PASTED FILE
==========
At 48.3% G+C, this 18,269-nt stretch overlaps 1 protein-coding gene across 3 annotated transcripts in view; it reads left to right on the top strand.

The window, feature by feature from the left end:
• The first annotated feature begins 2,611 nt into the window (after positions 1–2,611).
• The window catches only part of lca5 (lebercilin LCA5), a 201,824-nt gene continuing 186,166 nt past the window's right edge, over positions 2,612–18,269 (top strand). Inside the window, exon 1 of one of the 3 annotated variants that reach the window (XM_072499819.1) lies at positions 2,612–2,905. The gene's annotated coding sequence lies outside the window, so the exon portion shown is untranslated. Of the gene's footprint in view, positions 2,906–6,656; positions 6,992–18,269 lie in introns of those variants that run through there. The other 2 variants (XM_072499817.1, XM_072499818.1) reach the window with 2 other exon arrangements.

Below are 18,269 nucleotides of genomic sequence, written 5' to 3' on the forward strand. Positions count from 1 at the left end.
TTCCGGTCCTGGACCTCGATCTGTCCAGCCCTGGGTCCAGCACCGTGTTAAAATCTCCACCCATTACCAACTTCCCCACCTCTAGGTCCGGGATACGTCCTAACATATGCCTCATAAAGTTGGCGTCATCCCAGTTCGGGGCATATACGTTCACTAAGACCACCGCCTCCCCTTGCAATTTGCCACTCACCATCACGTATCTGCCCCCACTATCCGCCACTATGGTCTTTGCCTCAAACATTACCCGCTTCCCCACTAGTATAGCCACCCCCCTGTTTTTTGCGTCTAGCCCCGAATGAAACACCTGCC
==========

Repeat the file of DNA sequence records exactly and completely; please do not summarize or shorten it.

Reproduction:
At 48.3% G+C, this 18,269-nt stretch overlaps 1 protein-coding gene across 3 annotated transcripts in view; it reads left to right on the top strand.

The window, feature by feature from the left end:
• The first annotated feature begins 2,611 nt into the window (after positions 1–2,611).
• The window catches only part of lca5 (lebercilin LCA5), a 201,824-nt gene continuing 186,166 nt past the window's right edge, over positions 2,612–18,269 (top strand). Inside the window, exon 1 of one of the 3 annotated variants that reach the window (XM_072499819.1) lies at positions 2,612–2,905. The gene's annotated coding sequence lies outside the window, so the exon portion shown is untranslated. Of the gene's footprint in view, positions 2,906–6,656; positions 6,992–18,269 lie in introns of those variants that run through there. The other 2 variants (XM_072499817.1, XM_072499818.1) reach the window with 2 other exon arrangements.

Below are 18,269 nucleotides of genomic sequence, written 5' to 3' on the forward strand. Positions count from 1 at the left end.
TTCCGGTCCTGGACCTCGATCTGTCCAGCCCTGGGTCCAGCACCGTGTTAAAATCTCCACCCATTACCAACTTCCCCACCTCTAGGTCCGGGATACGTCCTAACATATGCCTCATAAAGTTGGCGTCATCCCAGTTCGGGGCATATACGTTCACTAAGACCACCGCCTCCCCTTGCAATTTGCCACTCACCATCACGTATCTGCCCCCACTATCCGCCACTATGGTCTTTGCCTCAAACATTACCCGCTTCCCCACTAGTATAGCCACCCCCCTGTTTTTTGCGTCTAGCCCCGAATGAAACACCTGCC